Education needs vocational slant

More needs to be done to prepare pupils for work say experts, while the UAE needs to develop a national curriculum.

DUBAI // Low salaries paid to teachers, an over reliance on textbooks and the quality of teaching given to pupils are among the key issues that education experts feel should be addressed in order to improve the education system.

Parents have a lot of choice when it comes to the type of school their children can attend, with 15 different national and international curriculums available, each with their own examinations, accreditations and range of fees.

However, this level of choice can be a double-edged sword and could make it difficult for parents to decide on which school to go for, according to Dr Sonia Ben Jaafar, the managing director at EduEval Educational Consultancy.

“Some high-quality schools are less accessible for some parents,” she said. “It is important – as per the national agenda – that the entire education community work together to support the increase across all schools, because there is a diversity of people that are being served in this education market.”

For Judith Finnemore, a managing consultant at Education Consulting and School Improvement, unqualified teachers who do not know how to motivate children and use outdated methods were a big concern.

“Rote learning is still valued at the expense of ingrained experiential learning,” she said. “There is a complete disconnect between the world of employment and the curriculum of the schools, so the latter think qualifications are the be-all and end-all for employers.”

She said private school owners were often unwilling to invest in the quality of staff because wages were so low and, as a result, teachers did not want to invest in their own ongoing training.

She called for compulsory links with home countries in foreign curriculum schools.

However, there are also numerous positives to the UAE system, with parents having more freedom to select the school with the facilities and approaches they want.

“A private school education in most countries is considered a luxury reserved for a select group only,” said Dr Ben Jaafar. “But in the UAE, the doors of private schools are open for all expatriates and Emiratis.”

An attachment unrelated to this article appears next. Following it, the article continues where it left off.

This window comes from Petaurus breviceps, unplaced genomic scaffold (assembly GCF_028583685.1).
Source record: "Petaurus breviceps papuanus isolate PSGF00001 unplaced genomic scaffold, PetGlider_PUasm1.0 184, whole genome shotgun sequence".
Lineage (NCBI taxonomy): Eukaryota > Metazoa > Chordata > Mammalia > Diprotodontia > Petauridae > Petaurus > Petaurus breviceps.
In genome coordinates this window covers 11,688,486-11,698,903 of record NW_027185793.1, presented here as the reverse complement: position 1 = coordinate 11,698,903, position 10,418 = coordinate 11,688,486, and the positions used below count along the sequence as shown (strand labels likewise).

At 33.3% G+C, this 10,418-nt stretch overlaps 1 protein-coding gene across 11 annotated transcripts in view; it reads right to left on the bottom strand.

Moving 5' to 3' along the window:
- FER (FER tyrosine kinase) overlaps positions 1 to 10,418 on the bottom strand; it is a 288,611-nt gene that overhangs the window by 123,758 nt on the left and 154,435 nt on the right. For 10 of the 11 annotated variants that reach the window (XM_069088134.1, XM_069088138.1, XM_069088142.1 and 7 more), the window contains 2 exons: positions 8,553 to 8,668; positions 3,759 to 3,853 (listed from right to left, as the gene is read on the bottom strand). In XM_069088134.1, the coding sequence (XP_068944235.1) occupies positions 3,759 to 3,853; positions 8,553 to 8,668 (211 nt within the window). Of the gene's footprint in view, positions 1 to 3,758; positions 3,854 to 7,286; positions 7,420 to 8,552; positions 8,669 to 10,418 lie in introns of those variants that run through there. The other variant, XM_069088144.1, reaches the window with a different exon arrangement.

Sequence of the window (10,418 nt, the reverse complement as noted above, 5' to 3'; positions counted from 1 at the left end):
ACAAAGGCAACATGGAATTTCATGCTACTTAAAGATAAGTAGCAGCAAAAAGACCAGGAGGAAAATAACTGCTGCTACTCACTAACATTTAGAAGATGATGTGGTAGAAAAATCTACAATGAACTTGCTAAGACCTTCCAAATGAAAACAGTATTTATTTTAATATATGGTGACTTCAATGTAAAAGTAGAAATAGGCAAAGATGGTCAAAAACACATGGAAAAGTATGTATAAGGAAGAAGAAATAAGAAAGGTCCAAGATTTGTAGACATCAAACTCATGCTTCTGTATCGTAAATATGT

She praised the unique diversity in education systems offered in the UAE that is more responsive to the needs of the community.

Ms Finnemore also praised the pupils who she said were a delight to teach in most cases.

“Organisations like the Knowledge and Human Development Authority [KHDA] are transparent and openly available to help schools through the use of conferences, such as What Works, that showcase excellent practises in schools,” she said. “Abu Dhabi Education Council does a little of this, but not at the level of the KHDA.”

The country’s Rulers also recognised the necessity to improve the UAE’s rankings in international tests such as Pisa and Timms.

“The willingness is there. Schools would like them to introduce reforms more slowly, but I can see why they are being demanding – the pupils can’t wait,” said Ms Finnemore.

The UAE must develop a national curriculum that encourages pupils to be more active in their learning and makes classrooms more dynamic, she said.

Dr Ben Jaafar said continued and ongoing assessment of schools was crucial in this process, and with Adec beginning to release school reports like the KHDA it was a step in the right direction.

Both Dr Ben Jaafar and Ms Finnemore agreed that more needed to be done to prepare pupils correctly for the world of work.

“There is no requirement for work experience that might actually define for pupils what they do need from school,” said Ms Finnemore. “Neither is there more than a snippet of vocational training for the less academic.

“I used to have pupils who had spent two weeks stacking the shelves of a supermarket coming back to explain why they were going to work hard so they didn’t have to do a job like that.”

Employers also needed to play more of an active role in the process, she said.

Dr Ben Jaafar agreed, saying that pupils were not aware of how their schooling ties into the wider workforce and there needed to be far more collaboration between education and industry.

nhanif@thenational.ae

Published: December 24, 2014 04:00 AM

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